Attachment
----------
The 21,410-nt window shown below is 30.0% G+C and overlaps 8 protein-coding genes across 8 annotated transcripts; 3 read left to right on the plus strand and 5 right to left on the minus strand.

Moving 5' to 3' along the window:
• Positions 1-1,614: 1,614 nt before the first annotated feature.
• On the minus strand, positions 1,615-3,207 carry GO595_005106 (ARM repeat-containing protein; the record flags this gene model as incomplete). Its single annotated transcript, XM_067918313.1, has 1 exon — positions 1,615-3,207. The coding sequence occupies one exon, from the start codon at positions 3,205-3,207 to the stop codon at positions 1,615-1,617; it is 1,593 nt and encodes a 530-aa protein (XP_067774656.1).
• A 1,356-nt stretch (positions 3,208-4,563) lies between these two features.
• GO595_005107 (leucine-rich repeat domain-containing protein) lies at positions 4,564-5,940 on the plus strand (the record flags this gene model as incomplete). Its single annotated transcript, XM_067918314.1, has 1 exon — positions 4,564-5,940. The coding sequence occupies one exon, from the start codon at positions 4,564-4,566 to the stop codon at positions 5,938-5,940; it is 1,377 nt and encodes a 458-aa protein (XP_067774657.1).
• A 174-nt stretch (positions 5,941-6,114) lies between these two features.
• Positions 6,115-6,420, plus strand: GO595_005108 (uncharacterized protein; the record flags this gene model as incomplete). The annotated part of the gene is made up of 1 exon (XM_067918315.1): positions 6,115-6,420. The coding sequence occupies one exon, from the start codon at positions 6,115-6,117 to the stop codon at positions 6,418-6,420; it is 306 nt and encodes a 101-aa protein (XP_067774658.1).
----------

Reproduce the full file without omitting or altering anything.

The 21,410-nt window shown below is 30.0% G+C and overlaps 8 protein-coding genes across 8 annotated transcripts; 3 read left to right on the plus strand and 5 right to left on the minus strand.

Moving 5' to 3' along the window:
• Positions 1-1,614: 1,614 nt before the first annotated feature.
• On the minus strand, positions 1,615-3,207 carry GO595_005106 (ARM repeat-containing protein; the record flags this gene model as incomplete). Its single annotated transcript, XM_067918313.1, has 1 exon — positions 1,615-3,207. The coding sequence occupies one exon, from the start codon at positions 3,205-3,207 to the stop codon at positions 1,615-1,617; it is 1,593 nt and encodes a 530-aa protein (XP_067774656.1).
• A 1,356-nt stretch (positions 3,208-4,563) lies between these two features.
• GO595_005107 (leucine-rich repeat domain-containing protein) lies at positions 4,564-5,940 on the plus strand (the record flags this gene model as incomplete). Its single annotated transcript, XM_067918314.1, has 1 exon — positions 4,564-5,940. The coding sequence occupies one exon, from the start codon at positions 4,564-4,566 to the stop codon at positions 5,938-5,940; it is 1,377 nt and encodes a 458-aa protein (XP_067774657.1).
• A 174-nt stretch (positions 5,941-6,114) lies between these two features.
• Positions 6,115-6,420, plus strand: GO595_005108 (uncharacterized protein; the record flags this gene model as incomplete). The annotated part of the gene is made up of 1 exon (XM_067918315.1): positions 6,115-6,420. The coding sequence occupies one exon, from the start codon at positions 6,115-6,117 to the stop codon at positions 6,418-6,420; it is 306 nt and encodes a 101-aa protein (XP_067774658.1).